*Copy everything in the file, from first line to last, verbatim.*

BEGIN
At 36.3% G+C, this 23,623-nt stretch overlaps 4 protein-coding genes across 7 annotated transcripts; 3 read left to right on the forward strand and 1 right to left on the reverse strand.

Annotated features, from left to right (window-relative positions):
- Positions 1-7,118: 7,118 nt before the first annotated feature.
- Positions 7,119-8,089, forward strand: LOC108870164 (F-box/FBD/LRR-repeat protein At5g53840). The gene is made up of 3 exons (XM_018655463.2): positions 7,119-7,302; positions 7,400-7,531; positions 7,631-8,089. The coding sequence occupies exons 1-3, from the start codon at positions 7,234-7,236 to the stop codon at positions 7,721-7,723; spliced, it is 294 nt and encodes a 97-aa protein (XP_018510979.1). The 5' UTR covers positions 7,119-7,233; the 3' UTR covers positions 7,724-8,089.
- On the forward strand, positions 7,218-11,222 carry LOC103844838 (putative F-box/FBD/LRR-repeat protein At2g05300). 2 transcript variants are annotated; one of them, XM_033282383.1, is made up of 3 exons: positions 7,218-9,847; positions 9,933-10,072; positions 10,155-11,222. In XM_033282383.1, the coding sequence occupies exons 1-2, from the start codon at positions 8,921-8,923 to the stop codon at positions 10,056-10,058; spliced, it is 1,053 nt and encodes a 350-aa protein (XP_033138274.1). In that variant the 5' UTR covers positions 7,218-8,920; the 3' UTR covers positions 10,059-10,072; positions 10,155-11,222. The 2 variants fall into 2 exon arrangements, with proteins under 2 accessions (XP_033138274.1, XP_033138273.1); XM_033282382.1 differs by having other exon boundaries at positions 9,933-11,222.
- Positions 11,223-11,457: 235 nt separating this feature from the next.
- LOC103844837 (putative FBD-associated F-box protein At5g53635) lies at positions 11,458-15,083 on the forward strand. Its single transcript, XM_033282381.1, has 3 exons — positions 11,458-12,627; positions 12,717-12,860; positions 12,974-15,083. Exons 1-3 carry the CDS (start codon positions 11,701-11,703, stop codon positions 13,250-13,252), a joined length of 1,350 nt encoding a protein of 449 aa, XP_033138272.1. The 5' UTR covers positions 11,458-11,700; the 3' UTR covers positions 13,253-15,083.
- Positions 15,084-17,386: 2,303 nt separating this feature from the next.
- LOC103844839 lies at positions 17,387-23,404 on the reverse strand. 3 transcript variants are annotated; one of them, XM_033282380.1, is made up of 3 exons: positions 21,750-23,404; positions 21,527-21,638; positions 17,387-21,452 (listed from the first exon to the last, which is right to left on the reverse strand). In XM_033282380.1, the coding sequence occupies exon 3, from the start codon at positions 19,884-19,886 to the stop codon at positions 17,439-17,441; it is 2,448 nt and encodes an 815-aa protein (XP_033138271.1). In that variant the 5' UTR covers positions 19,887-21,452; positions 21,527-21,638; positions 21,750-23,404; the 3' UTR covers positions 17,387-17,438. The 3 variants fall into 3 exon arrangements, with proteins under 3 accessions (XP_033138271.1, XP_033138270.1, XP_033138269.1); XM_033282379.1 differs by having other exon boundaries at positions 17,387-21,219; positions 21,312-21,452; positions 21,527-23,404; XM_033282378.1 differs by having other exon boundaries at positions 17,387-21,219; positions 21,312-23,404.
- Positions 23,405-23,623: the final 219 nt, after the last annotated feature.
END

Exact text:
At 36.3% G+C, this 23,623-nt stretch overlaps 4 protein-coding genes across 7 annotated transcripts; 3 read left to right on the forward strand and 1 right to left on the reverse strand.

Annotated features, from left to right (window-relative positions):
- Positions 1-7,118: 7,118 nt before the first annotated feature.
- Positions 7,119-8,089, forward strand: LOC108870164 (F-box/FBD/LRR-repeat protein At5g53840). The gene is made up of 3 exons (XM_018655463.2): positions 7,119-7,302; positions 7,400-7,531; positions 7,631-8,089. The coding sequence occupies exons 1-3, from the start codon at positions 7,234-7,236 to the stop codon at positions 7,721-7,723; spliced, it is 294 nt and encodes a 97-aa protein (XP_018510979.1). The 5' UTR covers positions 7,119-7,233; the 3' UTR covers positions 7,724-8,089.
- On the forward strand, positions 7,218-11,222 carry LOC103844838 (putative F-box/FBD/LRR-repeat protein At2g05300). 2 transcript variants are annotated; one of them, XM_033282383.1, is made up of 3 exons: positions 7,218-9,847; positions 9,933-10,072; positions 10,155-11,222. In XM_033282383.1, the coding sequence occupies exons 1-2, from the start codon at positions 8,921-8,923 to the stop codon at positions 10,056-10,058; spliced, it is 1,053 nt and encodes a 350-aa protein (XP_033138274.1). In that variant the 5' UTR covers positions 7,218-8,920; the 3' UTR covers positions 10,059-10,072; positions 10,155-11,222. The 2 variants fall into 2 exon arrangements, with proteins under 2 accessions (XP_033138274.1, XP_033138273.1); XM_033282382.1 differs by having other exon boundaries at positions 9,933-11,222.
- Positions 11,223-11,457: 235 nt separating this feature from the next.
- LOC103844837 (putative FBD-associated F-box protein At5g53635) lies at positions 11,458-15,083 on the forward strand. Its single transcript, XM_033282381.1, has 3 exons — positions 11,458-12,627; positions 12,717-12,860; positions 12,974-15,083. Exons 1-3 carry the CDS (start codon positions 11,701-11,703, stop codon positions 13,250-13,252), a joined length of 1,350 nt encoding a protein of 449 aa, XP_033138272.1. The 5' UTR covers positions 11,458-11,700; the 3' UTR covers positions 13,253-15,083.
- Positions 15,084-17,386: 2,303 nt separating this feature from the next.
- LOC103844839 lies at positions 17,387-23,404 on the reverse strand. 3 transcript variants are annotated; one of them, XM_033282380.1, is made up of 3 exons: positions 21,750-23,404; positions 21,527-21,638; positions 17,387-21,452 (listed from the first exon to the last, which is right to left on the reverse strand). In XM_033282380.1, the coding sequence occupies exon 3, from the start codon at positions 19,884-19,886 to the stop codon at positions 17,439-17,441; it is 2,448 nt and encodes an 815-aa protein (XP_033138271.1). In that variant the 5' UTR covers positions 19,887-21,452; positions 21,527-21,638; positions 21,750-23,404; the 3' UTR covers positions 17,387-17,438. The 3 variants fall into 3 exon arrangements, with proteins under 3 accessions (XP_033138271.1, XP_033138270.1, XP_033138269.1); XM_033282379.1 differs by having other exon boundaries at positions 17,387-21,219; positions 21,312-21,452; positions 21,527-23,404; XM_033282378.1 differs by having other exon boundaries at positions 17,387-21,219; positions 21,312-23,404.
- Positions 23,405-23,623: the final 219 nt, after the last annotated feature.